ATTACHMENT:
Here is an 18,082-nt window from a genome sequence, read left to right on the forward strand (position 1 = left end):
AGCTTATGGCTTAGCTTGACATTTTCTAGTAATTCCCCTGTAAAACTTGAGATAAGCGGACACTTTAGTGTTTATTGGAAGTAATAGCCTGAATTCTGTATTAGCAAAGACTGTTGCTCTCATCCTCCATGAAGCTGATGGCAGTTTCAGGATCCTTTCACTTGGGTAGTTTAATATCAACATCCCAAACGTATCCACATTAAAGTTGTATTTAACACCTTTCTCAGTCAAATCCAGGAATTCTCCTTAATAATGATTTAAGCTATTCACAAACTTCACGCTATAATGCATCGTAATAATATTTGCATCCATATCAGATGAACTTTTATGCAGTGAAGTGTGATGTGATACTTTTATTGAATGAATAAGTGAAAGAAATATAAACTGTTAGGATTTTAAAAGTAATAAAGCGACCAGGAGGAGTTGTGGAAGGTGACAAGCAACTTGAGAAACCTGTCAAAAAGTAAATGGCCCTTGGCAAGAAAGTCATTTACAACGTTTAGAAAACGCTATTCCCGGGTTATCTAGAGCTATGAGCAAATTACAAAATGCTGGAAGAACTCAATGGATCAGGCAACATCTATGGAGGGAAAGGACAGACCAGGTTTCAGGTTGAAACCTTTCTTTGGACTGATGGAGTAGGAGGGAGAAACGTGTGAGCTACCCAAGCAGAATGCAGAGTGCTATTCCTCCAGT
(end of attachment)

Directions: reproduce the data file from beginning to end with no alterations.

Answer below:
Here is an 18,082-nt window from a genome sequence, read left to right on the forward strand (position 1 = left end):
AGCTTATGGCTTAGCTTGACATTTTCTAGTAATTCCCCTGTAAAACTTGAGATAAGCGGACACTTTAGTGTTTATTGGAAGTAATAGCCTGAATTCTGTATTAGCAAAGACTGTTGCTCTCATCCTCCATGAAGCTGATGGCAGTTTCAGGATCCTTTCACTTGGGTAGTTTAATATCAACATCCCAAACGTATCCACATTAAAGTTGTATTTAACACCTTTCTCAGTCAAATCCAGGAATTCTCCTTAATAATGATTTAAGCTATTCACAAACTTCACGCTATAATGCATCGTAATAATATTTGCATCCATATCAGATGAACTTTTATGCAGTGAAGTGTGATGTGATACTTTTATTGAATGAATAAGTGAAAGAAATATAAACTGTTAGGATTTTAAAAGTAATAAAGCGACCAGGAGGAGTTGTGGAAGGTGACAAGCAACTTGAGAAACCTGTCAAAAAGTAAATGGCCCTTGGCAAGAAAGTCATTTACAACGTTTAGAAAACGCTATTCCCGGGTTATCTAGAGCTATGAGCAAATTACAAAATGCTGGAAGAACTCAATGGATCAGGCAACATCTATGGAGGGAAAGGACAGACCAGGTTTCAGGTTGAAACCTTTCTTTGGACTGATGGAGTAGGAGGGAGAAACGTGTGAGCTACCCAAGCAGAATGCAGAGTGCTATTCCTCCAGT